Adelaide's largest ever games developer, Ratbag Games, was unceremonously shut down by Midway before Christmas in 2005, and we haven't heard much from former Ratbag Games CEO, Greg Siegele, since. That is, until now.
Published over at goodgearguide.com.au, Siegele talks about the formation of Ratbag Games and how a small ragtag bunch of university students created a break out hit title in the late 90's called Powerslide for just $2 million. "Essentially, we were the vapourware studio from hell", explains Siegele. Through some long negotiations with GT Interactive and ten months of intense development, Powerslide was released to garner many accolades and awards, particularly for its technical accomplishments.
A whole lot was not known about the publisher/studio relation side of Ratbag, and it's here where Siegele really opens up, revealing some of the pressure and even underhanded publisher tactics that his studio had to endure. It also shows how much studios like Ratbag Games were dependent and reliant on publishers during the height of work-for-hire in mid-2005. From long contract negotiations, GT Interactive pulling out of their $8 million budget project, financial distress from the loss two Sony contracts, the acquisition and closure by Midway, it's all there...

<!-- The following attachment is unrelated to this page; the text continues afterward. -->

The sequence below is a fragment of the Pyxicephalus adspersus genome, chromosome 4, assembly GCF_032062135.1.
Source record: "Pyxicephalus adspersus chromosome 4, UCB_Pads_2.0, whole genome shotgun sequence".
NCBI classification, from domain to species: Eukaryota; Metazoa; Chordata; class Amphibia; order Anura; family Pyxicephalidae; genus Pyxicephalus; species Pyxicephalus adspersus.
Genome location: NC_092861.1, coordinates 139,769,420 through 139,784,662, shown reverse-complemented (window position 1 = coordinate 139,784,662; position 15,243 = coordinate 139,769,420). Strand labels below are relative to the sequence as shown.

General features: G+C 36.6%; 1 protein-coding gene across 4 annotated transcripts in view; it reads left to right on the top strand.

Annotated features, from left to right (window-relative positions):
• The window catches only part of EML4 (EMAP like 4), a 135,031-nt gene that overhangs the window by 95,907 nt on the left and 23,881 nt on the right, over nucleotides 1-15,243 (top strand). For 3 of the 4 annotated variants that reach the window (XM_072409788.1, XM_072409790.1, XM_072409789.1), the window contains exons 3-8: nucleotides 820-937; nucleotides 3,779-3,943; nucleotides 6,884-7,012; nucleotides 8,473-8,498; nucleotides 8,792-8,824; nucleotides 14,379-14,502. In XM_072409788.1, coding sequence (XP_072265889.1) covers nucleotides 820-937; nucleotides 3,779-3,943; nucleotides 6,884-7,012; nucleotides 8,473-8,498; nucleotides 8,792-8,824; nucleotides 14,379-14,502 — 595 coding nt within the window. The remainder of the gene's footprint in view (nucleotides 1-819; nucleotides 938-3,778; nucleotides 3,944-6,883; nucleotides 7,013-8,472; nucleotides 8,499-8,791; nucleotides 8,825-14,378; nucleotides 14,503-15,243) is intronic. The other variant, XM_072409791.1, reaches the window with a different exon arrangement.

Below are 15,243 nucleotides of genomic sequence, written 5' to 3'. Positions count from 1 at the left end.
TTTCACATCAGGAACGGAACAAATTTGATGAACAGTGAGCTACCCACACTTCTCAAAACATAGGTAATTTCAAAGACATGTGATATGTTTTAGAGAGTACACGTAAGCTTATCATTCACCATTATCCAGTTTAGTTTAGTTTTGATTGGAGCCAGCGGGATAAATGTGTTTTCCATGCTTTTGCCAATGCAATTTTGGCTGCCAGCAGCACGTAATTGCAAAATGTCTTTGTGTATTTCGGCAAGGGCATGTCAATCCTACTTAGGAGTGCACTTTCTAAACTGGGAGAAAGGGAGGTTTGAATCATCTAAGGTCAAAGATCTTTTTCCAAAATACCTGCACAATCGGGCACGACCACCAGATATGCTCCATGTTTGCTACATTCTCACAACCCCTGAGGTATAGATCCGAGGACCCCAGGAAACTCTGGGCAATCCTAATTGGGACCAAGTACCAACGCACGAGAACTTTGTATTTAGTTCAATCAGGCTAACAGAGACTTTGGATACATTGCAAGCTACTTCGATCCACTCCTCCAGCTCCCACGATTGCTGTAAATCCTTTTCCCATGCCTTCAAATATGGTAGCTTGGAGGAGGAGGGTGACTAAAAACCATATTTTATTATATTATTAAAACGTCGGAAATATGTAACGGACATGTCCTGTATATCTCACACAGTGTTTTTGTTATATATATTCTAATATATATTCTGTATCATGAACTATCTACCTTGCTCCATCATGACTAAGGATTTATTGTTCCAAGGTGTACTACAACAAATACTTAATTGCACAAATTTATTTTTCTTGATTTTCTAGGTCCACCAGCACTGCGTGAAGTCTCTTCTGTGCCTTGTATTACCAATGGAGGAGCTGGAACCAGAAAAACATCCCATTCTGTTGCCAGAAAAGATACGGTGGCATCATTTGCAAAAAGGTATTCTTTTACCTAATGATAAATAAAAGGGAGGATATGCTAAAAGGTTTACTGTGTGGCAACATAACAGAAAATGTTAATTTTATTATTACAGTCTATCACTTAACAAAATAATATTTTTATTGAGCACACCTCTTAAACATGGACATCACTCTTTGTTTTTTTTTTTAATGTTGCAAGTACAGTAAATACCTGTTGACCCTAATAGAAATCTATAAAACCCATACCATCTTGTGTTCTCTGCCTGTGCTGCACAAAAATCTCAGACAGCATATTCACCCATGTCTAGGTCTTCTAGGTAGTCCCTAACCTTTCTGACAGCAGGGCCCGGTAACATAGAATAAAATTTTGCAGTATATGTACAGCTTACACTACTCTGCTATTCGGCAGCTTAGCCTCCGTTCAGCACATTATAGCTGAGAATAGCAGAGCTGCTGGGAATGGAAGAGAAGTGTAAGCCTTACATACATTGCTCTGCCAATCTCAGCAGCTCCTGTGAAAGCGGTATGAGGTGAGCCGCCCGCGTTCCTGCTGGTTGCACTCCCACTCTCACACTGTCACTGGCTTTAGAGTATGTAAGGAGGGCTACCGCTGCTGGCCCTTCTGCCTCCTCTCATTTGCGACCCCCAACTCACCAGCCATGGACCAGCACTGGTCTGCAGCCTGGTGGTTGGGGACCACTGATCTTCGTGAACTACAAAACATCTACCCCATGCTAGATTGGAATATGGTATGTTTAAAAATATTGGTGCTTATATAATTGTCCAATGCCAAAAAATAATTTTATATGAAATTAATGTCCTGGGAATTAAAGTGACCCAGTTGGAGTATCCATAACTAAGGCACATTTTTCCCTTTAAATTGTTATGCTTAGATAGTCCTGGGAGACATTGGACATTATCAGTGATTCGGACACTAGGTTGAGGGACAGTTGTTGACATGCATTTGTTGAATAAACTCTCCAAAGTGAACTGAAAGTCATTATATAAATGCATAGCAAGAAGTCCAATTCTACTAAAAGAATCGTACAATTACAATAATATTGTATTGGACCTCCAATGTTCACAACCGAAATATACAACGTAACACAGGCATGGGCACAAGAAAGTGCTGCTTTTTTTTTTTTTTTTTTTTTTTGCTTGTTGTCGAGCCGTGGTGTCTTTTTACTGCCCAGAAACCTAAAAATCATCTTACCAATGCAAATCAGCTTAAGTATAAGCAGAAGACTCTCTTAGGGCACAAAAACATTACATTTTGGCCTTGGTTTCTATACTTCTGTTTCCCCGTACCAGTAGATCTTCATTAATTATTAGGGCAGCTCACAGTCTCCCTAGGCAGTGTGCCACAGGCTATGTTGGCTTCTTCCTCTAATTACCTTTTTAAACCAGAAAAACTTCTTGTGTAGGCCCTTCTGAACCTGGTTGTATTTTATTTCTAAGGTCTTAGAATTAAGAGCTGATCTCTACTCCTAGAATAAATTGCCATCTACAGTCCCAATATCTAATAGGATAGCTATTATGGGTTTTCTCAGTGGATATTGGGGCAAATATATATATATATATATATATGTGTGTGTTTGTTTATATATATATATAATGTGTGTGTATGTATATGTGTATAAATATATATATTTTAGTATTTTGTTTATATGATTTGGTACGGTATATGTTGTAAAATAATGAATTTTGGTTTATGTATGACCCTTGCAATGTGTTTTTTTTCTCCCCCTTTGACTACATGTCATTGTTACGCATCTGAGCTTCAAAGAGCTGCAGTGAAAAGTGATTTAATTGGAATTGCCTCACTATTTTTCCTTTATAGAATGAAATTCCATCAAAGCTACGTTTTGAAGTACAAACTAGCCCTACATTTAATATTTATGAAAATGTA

(Siegele) The closure of our studio was brutal. It is devastating to have something you have spent 12 years building trashed in two days. 75 staff also lost their jobs. Fortunately, Ratbag had a good reputation and the next week companies flew in from around Australia and overseas to interview our staff, and within two weeks almost everyone had multiple job offers. When you sell your business, you give up control over decision making.
A whole lot has changed since Ratbag Games had closed up. When asked about the current state of games development, Siegle was amazed at what was possible now with small teams and zero budget from what he saw during his time at a Global Game Jam event a few weeks ago...
(Siegele) It is a great time for innovation, too. Developers who fund these small projects themselves can do rapid prototyping, iterating their game over and over. They can even release a small chunk of it, get feedback from the consumers and build this in to their next release. In the 90s, we'd design the game, get a contract from the publisher and then you were stuck to delivering what was in the contract for each milestone. That is not how creativity works.
A fantastic interview. Head on over to goodgearguide.com.au for the full article!!